Kenai Fjords National Park News Release July 16, 2013 For Immediate Release Sharon Kim, 907-422-0546 Dr. Truffer to Give Presentation on Ice Thickness of the Harding Icefield Have you ever wondered how thick the ice is on the Harding Icefield? Join Kenai Fjords National Park in welcoming Dr. Martin Truffer from the University of Alaska Fairbanks to Seward on Monday, July 22nd. Dr. Truffer has been conducting research on the ice thickness of the Harding Icefield using a variety of techniques, both land- and air-based. He will be giving a presentation of his results titled, “How deep […]Read more ›
The young campers who attended the four-week DaVinci summer day camp last month, sponsored by the Seward Boys and Girls Club, connected both to their own artistic abilities and powers of observation, and to the wonders of nature. They learned more about the scientific processes at work in the natural environment, and also took direct action to promote and protect it. Camp attendance averaged 22 campers per week, with over one hundred hours of art and science activities provided by Bob Stark and Justine Pechuzal. As “Planet Protectors,” the camp’s main theme, they planted a garden from seeds, which they […]Read more ›
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Like silver dollars gushing from a slot machine jackpot, over 131,000 year-old King salmon smolt poured into the Lagoon today. The salmon fry were raised at the new Alaska Department of Fish and Game William Jack Hernandez Sports Fish Hatchery and trucked down from Anchorage in four 500 and two 750 gallon tanks. The predation began almost immediately as the gulls found out about the unexpected bonanza. When the survivors return from their journey around the North Pacific, generally in 3 to 4 years, they will weigh between 25 and 45#. ADFG also stocked Coho (Silver) smolt earlier this month. […]Read more ›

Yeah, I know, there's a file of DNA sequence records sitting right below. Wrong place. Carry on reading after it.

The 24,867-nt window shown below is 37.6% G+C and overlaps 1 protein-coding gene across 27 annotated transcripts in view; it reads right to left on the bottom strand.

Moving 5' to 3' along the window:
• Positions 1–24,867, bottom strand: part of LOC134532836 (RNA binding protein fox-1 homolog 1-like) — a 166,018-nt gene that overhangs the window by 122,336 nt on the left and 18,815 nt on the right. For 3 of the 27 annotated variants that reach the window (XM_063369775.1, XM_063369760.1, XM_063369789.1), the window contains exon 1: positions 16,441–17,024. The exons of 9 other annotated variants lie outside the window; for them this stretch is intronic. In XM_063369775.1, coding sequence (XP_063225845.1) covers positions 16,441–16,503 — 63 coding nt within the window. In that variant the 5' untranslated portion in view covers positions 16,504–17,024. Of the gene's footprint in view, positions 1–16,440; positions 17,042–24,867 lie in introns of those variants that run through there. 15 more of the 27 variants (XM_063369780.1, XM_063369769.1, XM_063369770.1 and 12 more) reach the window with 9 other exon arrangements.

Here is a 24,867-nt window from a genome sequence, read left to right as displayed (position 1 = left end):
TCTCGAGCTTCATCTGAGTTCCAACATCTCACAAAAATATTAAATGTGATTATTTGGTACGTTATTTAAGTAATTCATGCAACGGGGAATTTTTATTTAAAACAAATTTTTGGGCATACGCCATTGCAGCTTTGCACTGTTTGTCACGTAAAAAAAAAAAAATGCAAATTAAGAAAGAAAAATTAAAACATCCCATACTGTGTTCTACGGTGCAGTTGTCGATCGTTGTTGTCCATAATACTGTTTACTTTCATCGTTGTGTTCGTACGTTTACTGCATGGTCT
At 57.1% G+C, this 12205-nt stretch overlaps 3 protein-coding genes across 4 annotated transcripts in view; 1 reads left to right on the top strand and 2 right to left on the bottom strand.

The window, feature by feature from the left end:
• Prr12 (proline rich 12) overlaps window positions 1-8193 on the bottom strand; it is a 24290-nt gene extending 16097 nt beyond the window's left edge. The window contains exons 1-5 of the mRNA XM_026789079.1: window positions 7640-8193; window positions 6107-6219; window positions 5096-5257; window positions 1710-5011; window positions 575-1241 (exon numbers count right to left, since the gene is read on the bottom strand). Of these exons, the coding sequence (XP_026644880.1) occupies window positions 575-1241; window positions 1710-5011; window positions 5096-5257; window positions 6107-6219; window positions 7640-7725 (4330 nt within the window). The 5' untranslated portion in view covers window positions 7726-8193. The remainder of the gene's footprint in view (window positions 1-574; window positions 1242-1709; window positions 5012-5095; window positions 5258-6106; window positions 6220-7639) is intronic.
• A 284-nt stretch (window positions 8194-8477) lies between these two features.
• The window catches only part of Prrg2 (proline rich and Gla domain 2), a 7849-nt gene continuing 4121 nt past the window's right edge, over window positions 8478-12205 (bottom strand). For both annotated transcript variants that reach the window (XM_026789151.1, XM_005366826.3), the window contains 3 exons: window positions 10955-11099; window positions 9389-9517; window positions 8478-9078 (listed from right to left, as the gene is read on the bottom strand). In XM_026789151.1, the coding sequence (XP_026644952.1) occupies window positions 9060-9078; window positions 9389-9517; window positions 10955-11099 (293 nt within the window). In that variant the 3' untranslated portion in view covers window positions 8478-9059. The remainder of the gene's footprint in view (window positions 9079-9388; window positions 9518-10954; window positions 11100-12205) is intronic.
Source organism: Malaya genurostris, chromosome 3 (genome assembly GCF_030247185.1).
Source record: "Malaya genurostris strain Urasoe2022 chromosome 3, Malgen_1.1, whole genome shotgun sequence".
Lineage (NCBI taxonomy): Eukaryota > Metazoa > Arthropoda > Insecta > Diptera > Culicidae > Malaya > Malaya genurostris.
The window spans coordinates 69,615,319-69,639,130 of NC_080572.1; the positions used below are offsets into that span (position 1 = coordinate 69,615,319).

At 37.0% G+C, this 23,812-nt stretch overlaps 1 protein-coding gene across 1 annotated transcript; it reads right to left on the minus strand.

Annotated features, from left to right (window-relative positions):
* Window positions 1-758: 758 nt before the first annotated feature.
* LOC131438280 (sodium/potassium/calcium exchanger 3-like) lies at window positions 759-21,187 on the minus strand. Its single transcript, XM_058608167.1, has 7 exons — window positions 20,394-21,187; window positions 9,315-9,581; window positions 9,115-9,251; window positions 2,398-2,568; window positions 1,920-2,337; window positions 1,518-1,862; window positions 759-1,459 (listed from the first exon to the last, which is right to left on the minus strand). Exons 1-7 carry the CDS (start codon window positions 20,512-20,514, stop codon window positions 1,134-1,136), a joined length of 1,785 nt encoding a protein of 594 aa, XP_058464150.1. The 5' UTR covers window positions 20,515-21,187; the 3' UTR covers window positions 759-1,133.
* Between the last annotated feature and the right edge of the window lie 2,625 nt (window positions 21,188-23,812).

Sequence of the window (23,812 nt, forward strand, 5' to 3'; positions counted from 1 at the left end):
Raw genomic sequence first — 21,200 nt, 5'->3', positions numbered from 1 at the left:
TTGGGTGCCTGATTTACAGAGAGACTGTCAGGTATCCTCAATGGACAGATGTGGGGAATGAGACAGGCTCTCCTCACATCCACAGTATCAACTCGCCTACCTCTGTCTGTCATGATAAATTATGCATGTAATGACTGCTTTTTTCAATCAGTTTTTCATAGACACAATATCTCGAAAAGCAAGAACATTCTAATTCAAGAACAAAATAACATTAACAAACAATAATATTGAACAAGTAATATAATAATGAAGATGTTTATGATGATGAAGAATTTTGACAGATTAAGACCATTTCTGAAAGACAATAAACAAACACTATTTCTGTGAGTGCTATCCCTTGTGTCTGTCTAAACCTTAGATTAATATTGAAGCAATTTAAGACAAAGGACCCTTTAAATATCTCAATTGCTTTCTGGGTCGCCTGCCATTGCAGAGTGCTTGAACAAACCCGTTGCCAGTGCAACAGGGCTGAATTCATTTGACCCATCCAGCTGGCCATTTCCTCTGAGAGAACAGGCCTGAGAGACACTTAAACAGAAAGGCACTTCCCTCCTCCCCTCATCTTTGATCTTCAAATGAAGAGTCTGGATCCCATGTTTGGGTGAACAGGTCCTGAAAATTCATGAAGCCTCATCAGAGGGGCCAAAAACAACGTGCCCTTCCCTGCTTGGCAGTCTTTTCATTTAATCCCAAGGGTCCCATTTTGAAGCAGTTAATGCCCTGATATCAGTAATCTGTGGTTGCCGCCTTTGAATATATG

By Heidi Zemach for SCN Some 16 ocean gyre expedition team members will gather in Seward later this week for a week-long research expedition aboard the R/V Norseman, beginning June 6th, to explore the impact of marine debris on various ecosystems. Together, the crew will explore, interpret, and collect the debris they find on beaches and in the ocean waters of Resurrection Bay, Gore Point, Shuyak Island and Afognak Island near Kodiak, Katmai National Park. The artists will make the marine debris collected along the way into artwork for an upcoming exhibition. The expedition and art exhibit is the brainchild […]Read more ›
Seward, AK – May 20, 2013 – A new exhibit will open on June 8 at the Alaska SeaLife Center in Seward. The exhibit, a 21-foot fishing boat which sits within a harbor scene, will highlight the importance and successes of sustainably managing Alaska’s fisheries. The grand opening will happen in conjunction with other scheduled activities and events at the Center to celebrate World Oceans Day. This boat replaces an older model that was popular with visitors of all ages, but still features an interactive cabin where families can “drive” the boat and listen to pre-recorded radio calls between other […]Read more ›
April 24 Teleconference – PFCs in the Arctic: Sources, Transport, and Health Effects for Fish, Wildlife, and People